Katelyn Sparkled Her Way Into First Grade

Katelyn Sparkled Her Way Into First Grade

Friday, September 9, 2016

At just four years, in February, 2013, Katelyn was diagnosed with ependymoblastoma, a rare tumor near her tailbone.  The tumor was so rare that only two other reported cases world-wide.  

Ependymoblastoma is a highly malignant brain tumor usually occurring in young children.  Katelyn’s was different.  Her tumor was found in her tailbone.

The doctors did a lot of research and tried to find someone, somewhere and they had no idea how this brain cancer got where it did,” said Katelyn’s mom, Stacy.

One evening, Katelyn mentioned to her parents that she had a bump on her tailbone that hurt her whenever she hit it something on it. One night, her parents took a closer look and could see the formation of a tumor. 

“We would have never known if she wouldn’t have said anything,” Katelyn’s dad, Brian, said.

Other than the bump, her parents noted that she really had no other symptoms.  Concerned, Brian and Stacy brought Katelyn to the doctor.  After an ultra-sound, doctors thought it was a sebaceous cysts and would go away within a few weeks.  No one was concerned.  So they waited a few more months and the bump was not going away, yet getting bigger.  Katelyn’s parents brought her in for another ultrasound and this time, doctors knew something just was not right. They then proceeded to do an MRI and Katelyn’s first diagnosis was a teratoma tumor.  With that, her family brought Katelyn to Omaha to have surgery and remove the tumor for a biopsy.  Katelyn and her family were not worried or concerned as it was thought this tumor would be benign.  Two weeks later, they received the call and were completely shocked and devastated. 

The first surgery Katelyn had was to completely remove the tumor.  They then did a repeat MRI and found something else.  To look closer, they did a full body MRI and found that there were no tumors in the brain or on the spinal cord, which was a concern as this type of cancer is typically in the brain.  However, they did find a spot of concern on the front of her tailbone.  Her second surgery consisted of a tumor resection of that tumor and to remove lymph nodes.  The third surgery was line placement where they moved her ovaries for radiation.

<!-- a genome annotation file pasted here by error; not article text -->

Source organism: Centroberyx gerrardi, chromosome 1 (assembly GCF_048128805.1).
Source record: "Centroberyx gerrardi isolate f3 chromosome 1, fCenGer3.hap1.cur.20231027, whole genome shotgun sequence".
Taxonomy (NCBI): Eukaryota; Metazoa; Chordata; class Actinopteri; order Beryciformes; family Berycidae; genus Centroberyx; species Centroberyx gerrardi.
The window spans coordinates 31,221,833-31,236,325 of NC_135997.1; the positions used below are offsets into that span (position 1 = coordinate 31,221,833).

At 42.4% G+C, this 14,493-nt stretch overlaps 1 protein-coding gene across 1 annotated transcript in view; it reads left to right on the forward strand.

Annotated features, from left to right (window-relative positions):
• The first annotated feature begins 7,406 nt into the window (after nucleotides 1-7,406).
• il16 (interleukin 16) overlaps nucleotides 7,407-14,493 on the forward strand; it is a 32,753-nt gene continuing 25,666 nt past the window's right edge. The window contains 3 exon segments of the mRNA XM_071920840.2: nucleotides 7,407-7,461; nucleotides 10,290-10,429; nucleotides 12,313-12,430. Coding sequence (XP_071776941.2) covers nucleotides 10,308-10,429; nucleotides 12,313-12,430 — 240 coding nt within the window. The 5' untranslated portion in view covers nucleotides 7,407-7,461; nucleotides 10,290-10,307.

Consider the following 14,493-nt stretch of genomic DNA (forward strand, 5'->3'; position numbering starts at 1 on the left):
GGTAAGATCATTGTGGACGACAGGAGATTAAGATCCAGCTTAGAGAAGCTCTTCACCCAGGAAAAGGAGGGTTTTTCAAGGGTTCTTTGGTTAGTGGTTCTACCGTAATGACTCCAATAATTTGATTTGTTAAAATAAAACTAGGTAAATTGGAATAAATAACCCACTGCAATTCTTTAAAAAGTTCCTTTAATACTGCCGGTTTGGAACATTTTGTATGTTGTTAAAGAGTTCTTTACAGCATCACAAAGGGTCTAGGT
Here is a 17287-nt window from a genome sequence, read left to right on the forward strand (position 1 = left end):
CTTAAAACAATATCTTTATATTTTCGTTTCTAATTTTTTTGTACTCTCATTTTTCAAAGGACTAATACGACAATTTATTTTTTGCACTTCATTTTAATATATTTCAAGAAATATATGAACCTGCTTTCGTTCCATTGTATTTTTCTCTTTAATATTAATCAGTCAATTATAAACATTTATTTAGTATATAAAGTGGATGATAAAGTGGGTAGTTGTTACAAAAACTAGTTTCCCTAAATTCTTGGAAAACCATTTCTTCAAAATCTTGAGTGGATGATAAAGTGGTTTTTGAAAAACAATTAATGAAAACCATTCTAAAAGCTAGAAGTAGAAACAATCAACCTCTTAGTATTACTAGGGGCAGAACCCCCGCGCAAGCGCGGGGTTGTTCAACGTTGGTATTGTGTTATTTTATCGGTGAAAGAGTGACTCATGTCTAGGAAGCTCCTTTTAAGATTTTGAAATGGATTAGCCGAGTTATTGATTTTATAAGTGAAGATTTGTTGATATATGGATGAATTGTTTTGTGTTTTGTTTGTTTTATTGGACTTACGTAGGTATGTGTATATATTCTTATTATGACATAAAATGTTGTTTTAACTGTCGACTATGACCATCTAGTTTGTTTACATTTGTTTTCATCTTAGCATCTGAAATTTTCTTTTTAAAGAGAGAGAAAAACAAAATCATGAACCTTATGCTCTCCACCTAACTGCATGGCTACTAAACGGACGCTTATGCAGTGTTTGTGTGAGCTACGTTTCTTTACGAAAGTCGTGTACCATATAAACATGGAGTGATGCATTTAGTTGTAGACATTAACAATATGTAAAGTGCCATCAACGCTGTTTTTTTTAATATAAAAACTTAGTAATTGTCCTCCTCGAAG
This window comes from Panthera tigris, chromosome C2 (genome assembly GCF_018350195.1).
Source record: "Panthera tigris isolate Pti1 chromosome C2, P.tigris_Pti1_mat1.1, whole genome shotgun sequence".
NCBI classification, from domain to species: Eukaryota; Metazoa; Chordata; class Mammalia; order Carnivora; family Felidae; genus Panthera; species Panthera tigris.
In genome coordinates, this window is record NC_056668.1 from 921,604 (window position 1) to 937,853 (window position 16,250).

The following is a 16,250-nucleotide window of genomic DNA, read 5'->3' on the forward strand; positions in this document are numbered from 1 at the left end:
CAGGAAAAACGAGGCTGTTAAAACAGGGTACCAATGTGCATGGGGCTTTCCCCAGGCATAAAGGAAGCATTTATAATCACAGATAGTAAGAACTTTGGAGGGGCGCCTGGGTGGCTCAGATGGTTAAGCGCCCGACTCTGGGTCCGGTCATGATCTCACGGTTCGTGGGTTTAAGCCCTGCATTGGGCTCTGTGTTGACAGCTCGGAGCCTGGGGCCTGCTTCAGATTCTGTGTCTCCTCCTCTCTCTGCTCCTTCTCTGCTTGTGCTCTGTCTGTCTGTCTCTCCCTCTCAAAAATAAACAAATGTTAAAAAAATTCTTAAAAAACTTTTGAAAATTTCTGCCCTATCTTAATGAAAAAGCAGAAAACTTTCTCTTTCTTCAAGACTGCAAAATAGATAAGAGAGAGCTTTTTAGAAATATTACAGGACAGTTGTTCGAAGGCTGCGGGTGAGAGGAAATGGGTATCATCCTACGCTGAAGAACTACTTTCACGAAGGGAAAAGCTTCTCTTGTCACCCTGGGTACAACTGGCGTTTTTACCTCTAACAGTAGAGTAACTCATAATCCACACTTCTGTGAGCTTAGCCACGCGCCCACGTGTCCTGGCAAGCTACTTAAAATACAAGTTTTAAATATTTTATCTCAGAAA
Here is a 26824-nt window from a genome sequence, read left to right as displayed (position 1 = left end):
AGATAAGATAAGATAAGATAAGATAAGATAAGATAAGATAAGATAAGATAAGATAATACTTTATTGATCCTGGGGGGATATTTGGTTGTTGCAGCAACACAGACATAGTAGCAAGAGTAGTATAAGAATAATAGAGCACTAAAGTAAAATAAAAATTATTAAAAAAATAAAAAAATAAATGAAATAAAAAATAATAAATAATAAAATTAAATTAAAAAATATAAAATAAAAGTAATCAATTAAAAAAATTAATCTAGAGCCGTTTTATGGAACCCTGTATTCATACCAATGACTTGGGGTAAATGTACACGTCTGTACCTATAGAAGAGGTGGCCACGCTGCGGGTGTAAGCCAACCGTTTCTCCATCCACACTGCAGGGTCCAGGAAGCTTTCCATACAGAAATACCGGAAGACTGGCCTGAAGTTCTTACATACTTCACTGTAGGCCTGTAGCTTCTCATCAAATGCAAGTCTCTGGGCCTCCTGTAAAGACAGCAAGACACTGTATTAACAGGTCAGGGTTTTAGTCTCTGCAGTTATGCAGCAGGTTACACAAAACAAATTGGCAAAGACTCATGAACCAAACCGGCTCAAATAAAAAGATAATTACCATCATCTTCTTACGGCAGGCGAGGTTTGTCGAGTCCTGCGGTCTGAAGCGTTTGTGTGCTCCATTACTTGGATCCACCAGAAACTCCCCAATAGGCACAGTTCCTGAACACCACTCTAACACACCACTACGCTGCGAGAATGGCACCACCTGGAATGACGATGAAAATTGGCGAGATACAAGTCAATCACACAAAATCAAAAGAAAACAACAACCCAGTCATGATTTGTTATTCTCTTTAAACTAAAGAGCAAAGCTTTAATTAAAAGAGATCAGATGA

“When we first started the treatments, it was very, very harsh on her body.  After the very first treatment, she came home and within five to seven days she spiked a fever.  She was taken by ambulance to the hospital where she stayed for a week,” Stacy said.

For her second treatment chemotherapy they reduced the dosage by 50 percent, however, Katelyn was back in the hospital for another fever.

“It was really bad that time.  She had sores in her mouth, and wouldn’t eat for days.  The doctor came in and we had a heart to heart and changed the chemo completely.  After that, she would still get fevers, but it was not as harsh on her body,” Stacy said.

Total, Katelyn had three surgeries, 14 rounds of chemotherapy and 30 radiation treatments.  She started chemotherapy in March of 2014.  In the middle of her chemotherapy, she did 30 radiation treatments and then right back to chemotherapy, finishing in November.   As of December 2014, Katelyn had no tumors.

Katelyn will continue to be monitored by MRI every three months for now to ensure she stays cancer-free.  On July 13, 2016, Katelyn had another MRI that came back clear.  This time, Katelyn and her family will wait four months for her next MRI and hopefully in the future move to six months. 

For now, Katelyn is enjoying all the things kids she should be enjoying:  painting, camp, softball and more.  On August 18, Katelyn sparkled her way into first grade. 

Follow Katelyn's story here: https://www.facebook.com/blingykatelyn/

Want to help kids like Katelyn?  Here is how:

  • Vote for ANDY daily to help Team Jack win $100,000 for pediatric brain cancer research.
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